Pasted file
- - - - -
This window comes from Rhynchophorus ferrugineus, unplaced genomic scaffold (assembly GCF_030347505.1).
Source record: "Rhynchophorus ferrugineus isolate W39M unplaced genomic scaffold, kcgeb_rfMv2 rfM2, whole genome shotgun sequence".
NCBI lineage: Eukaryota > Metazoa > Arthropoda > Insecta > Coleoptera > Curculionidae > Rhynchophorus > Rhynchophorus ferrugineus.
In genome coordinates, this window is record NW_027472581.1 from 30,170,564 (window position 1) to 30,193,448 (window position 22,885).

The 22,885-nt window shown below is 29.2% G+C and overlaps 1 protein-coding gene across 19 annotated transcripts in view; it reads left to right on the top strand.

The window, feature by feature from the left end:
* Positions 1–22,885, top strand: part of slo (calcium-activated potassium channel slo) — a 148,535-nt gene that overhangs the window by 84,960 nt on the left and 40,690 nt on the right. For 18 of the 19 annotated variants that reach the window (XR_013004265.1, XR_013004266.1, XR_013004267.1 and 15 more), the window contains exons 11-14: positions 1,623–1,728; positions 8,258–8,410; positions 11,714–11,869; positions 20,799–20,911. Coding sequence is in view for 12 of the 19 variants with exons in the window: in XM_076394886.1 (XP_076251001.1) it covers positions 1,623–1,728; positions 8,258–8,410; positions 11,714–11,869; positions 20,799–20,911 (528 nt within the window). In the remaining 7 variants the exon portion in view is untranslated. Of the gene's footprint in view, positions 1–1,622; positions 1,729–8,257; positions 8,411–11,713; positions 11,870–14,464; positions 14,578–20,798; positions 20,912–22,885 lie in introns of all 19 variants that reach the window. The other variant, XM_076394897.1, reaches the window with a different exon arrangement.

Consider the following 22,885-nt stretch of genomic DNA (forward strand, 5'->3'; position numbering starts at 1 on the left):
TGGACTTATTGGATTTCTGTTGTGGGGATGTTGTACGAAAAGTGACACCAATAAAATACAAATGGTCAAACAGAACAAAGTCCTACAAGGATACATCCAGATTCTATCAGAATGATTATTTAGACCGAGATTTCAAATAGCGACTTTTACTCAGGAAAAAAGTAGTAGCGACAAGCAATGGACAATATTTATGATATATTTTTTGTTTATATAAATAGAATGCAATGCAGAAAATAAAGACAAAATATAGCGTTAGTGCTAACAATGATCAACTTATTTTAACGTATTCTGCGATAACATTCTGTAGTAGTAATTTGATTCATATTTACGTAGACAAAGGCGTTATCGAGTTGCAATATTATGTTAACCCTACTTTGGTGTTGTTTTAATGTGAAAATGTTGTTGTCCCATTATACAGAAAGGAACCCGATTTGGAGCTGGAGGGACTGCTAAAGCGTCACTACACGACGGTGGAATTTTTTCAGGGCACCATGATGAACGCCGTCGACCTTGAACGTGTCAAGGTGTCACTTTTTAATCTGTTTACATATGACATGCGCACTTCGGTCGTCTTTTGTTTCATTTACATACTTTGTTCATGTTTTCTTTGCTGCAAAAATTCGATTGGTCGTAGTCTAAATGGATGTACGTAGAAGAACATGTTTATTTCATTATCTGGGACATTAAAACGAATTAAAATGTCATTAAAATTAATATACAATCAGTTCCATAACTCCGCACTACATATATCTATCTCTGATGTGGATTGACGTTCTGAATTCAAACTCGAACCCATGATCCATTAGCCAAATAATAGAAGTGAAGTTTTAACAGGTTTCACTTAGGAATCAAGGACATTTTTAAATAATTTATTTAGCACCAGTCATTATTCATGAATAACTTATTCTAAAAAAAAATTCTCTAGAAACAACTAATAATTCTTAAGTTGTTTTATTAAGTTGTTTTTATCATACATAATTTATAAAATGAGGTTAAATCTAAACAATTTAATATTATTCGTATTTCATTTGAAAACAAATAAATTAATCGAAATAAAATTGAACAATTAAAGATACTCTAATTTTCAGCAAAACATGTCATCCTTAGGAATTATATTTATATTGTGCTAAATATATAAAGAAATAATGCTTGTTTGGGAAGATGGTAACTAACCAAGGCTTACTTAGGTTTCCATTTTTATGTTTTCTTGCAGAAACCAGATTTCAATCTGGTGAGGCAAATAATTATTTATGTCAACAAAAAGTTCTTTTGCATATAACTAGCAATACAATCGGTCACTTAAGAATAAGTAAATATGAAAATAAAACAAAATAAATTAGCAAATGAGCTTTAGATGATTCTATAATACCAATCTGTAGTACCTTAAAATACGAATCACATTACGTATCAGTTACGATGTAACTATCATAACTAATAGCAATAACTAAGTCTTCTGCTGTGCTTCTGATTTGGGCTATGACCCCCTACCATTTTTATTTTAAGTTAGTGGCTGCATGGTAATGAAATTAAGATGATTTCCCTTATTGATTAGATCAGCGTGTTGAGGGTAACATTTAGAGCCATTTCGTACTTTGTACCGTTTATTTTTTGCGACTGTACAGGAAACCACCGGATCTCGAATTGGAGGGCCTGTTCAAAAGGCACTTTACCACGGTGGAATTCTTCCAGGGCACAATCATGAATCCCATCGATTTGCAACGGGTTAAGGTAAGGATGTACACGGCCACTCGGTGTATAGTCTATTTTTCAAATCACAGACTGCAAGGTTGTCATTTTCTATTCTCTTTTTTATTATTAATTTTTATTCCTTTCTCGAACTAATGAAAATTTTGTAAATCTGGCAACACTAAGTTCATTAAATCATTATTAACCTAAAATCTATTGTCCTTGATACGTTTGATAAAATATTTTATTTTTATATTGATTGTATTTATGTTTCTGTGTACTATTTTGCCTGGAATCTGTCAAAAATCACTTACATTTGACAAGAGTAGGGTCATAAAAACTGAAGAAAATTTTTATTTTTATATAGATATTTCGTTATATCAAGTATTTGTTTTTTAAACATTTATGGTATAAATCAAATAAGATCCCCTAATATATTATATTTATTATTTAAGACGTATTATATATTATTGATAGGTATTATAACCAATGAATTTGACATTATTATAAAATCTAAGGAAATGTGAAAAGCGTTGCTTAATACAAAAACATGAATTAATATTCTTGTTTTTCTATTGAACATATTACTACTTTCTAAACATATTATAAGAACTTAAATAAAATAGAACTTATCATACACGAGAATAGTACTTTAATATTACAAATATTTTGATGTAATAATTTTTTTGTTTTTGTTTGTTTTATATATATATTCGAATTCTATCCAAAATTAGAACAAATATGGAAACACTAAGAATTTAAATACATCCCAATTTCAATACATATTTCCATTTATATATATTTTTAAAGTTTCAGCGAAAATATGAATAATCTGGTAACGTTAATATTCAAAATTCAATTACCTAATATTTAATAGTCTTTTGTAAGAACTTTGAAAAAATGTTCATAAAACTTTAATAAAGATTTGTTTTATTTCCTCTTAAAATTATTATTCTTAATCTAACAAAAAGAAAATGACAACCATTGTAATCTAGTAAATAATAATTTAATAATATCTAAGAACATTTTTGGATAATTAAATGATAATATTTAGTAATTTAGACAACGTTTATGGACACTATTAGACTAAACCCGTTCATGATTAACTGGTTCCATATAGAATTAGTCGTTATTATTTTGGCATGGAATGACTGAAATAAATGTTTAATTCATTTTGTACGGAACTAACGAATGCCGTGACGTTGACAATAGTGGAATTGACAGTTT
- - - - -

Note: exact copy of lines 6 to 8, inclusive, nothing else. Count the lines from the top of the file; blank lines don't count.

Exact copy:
The window, feature by feature from the left end:
* Positions 1–22,885, top strand: part of slo (calcium-activated potassium channel slo) — a 148,535-nt gene that overhangs the window by 84,960 nt on the left and 40,690 nt on the right. For 18 of the 19 annotated variants that reach the window (XR_013004265.1, XR_013004266.1, XR_013004267.1 and 15 more), the window contains exons 11-14: positions 1,623–1,728; positions 8,258–8,410; positions 11,714–11,869; positions 20,799–20,911. Coding sequence is in view for 12 of the 19 variants with exons in the window: in XM_076394886.1 (XP_076251001.1) it covers positions 1,623–1,728; positions 8,258–8,410; positions 11,714–11,869; positions 20,799–20,911 (528 nt within the window). In the remaining 7 variants the exon portion in view is untranslated. Of the gene's footprint in view, positions 1–1,622; positions 1,729–8,257; positions 8,411–11,713; positions 11,870–14,464; positions 14,578–20,798; positions 20,912–22,885 lie in introns of all 19 variants that reach the window. The other variant, XM_076394897.1, reaches the window with a different exon arrangement.

Consider the following 22,885-nt stretch of genomic DNA (forward strand, 5'->3'; position numbering starts at 1 on the left):